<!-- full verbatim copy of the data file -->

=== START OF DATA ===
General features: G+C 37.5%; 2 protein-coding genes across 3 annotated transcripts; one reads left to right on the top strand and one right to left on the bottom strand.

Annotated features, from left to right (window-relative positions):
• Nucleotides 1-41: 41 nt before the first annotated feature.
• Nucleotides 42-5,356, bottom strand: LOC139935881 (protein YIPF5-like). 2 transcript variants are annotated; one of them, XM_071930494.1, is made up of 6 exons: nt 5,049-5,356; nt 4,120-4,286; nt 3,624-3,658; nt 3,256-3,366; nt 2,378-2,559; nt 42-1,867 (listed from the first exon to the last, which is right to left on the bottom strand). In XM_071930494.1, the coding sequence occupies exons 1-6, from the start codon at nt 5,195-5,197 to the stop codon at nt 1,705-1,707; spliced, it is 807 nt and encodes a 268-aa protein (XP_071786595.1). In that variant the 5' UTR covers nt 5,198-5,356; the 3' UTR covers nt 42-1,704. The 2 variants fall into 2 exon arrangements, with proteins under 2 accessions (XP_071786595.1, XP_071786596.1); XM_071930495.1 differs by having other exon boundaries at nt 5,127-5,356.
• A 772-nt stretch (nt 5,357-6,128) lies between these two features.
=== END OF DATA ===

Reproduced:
General features: G+C 37.5%; 2 protein-coding genes across 3 annotated transcripts; one reads left to right on the top strand and one right to left on the bottom strand.

Annotated features, from left to right (window-relative positions):
• Nucleotides 1-41: 41 nt before the first annotated feature.
• Nucleotides 42-5,356, bottom strand: LOC139935881 (protein YIPF5-like). 2 transcript variants are annotated; one of them, XM_071930494.1, is made up of 6 exons: nt 5,049-5,356; nt 4,120-4,286; nt 3,624-3,658; nt 3,256-3,366; nt 2,378-2,559; nt 42-1,867 (listed from the first exon to the last, which is right to left on the bottom strand). In XM_071930494.1, the coding sequence occupies exons 1-6, from the start codon at nt 5,195-5,197 to the stop codon at nt 1,705-1,707; spliced, it is 807 nt and encodes a 268-aa protein (XP_071786595.1). In that variant the 5' UTR covers nt 5,198-5,356; the 3' UTR covers nt 42-1,704. The 2 variants fall into 2 exon arrangements, with proteins under 2 accessions (XP_071786595.1, XP_071786596.1); XM_071930495.1 differs by having other exon boundaries at nt 5,127-5,356.
• A 772-nt stretch (nt 5,357-6,128) lies between these two features.